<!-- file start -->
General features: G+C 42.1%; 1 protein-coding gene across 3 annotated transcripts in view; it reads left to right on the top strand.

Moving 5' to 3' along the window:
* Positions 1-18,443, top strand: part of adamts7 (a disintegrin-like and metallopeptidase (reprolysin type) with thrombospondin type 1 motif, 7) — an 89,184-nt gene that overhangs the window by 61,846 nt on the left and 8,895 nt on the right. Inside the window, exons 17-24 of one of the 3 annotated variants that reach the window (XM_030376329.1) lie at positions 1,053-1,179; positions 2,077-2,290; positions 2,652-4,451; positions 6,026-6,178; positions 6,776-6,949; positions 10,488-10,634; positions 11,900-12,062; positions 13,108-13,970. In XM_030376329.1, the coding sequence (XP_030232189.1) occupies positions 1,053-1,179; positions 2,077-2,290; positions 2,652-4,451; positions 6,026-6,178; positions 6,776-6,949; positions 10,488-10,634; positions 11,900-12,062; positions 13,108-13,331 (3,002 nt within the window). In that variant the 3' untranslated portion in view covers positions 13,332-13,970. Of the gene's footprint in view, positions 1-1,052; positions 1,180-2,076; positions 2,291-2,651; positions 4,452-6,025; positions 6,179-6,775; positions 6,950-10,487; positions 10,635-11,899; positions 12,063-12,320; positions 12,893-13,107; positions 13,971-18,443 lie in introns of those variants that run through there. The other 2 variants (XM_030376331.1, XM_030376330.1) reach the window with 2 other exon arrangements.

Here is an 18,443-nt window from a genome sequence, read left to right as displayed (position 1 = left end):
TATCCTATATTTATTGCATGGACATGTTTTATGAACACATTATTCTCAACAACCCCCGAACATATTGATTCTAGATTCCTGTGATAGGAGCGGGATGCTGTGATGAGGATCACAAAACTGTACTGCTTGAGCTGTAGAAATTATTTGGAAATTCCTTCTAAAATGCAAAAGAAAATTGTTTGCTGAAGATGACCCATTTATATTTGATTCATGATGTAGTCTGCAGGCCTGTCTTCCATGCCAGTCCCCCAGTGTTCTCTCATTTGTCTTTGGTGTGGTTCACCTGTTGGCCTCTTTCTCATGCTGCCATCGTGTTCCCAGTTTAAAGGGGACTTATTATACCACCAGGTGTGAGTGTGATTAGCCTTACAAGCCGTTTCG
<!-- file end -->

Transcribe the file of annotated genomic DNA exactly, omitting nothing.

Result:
General features: G+C 42.1%; 1 protein-coding gene across 3 annotated transcripts in view; it reads left to right on the top strand.

Moving 5' to 3' along the window:
* Positions 1-18,443, top strand: part of adamts7 (a disintegrin-like and metallopeptidase (reprolysin type) with thrombospondin type 1 motif, 7) — an 89,184-nt gene that overhangs the window by 61,846 nt on the left and 8,895 nt on the right. Inside the window, exons 17-24 of one of the 3 annotated variants that reach the window (XM_030376329.1) lie at positions 1,053-1,179; positions 2,077-2,290; positions 2,652-4,451; positions 6,026-6,178; positions 6,776-6,949; positions 10,488-10,634; positions 11,900-12,062; positions 13,108-13,970. In XM_030376329.1, the coding sequence (XP_030232189.1) occupies positions 1,053-1,179; positions 2,077-2,290; positions 2,652-4,451; positions 6,026-6,178; positions 6,776-6,949; positions 10,488-10,634; positions 11,900-12,062; positions 13,108-13,331 (3,002 nt within the window). In that variant the 3' untranslated portion in view covers positions 13,332-13,970. Of the gene's footprint in view, positions 1-1,052; positions 1,180-2,076; positions 2,291-2,651; positions 4,452-6,025; positions 6,179-6,775; positions 6,950-10,487; positions 10,635-11,899; positions 12,063-12,320; positions 12,893-13,107; positions 13,971-18,443 lie in introns of those variants that run through there. The other 2 variants (XM_030376331.1, XM_030376330.1) reach the window with 2 other exon arrangements.

Here is an 18,443-nt window from a genome sequence, read left to right as displayed (position 1 = left end):
TATCCTATATTTATTGCATGGACATGTTTTATGAACACATTATTCTCAACAACCCCCGAACATATTGATTCTAGATTCCTGTGATAGGAGCGGGATGCTGTGATGAGGATCACAAAACTGTACTGCTTGAGCTGTAGAAATTATTTGGAAATTCCTTCTAAAATGCAAAAGAAAATTGTTTGCTGAAGATGACCCATTTATATTTGATTCATGATGTAGTCTGCAGGCCTGTCTTCCATGCCAGTCCCCCAGTGTTCTCTCATTTGTCTTTGGTGTGGTTCACCTGTTGGCCTCTTTCTCATGCTGCCATCGTGTTCCCAGTTTAAAGGGGACTTATTATACCACCAGGTGTGAGTGTGATTAGCCTTACAAGCCGTTTCG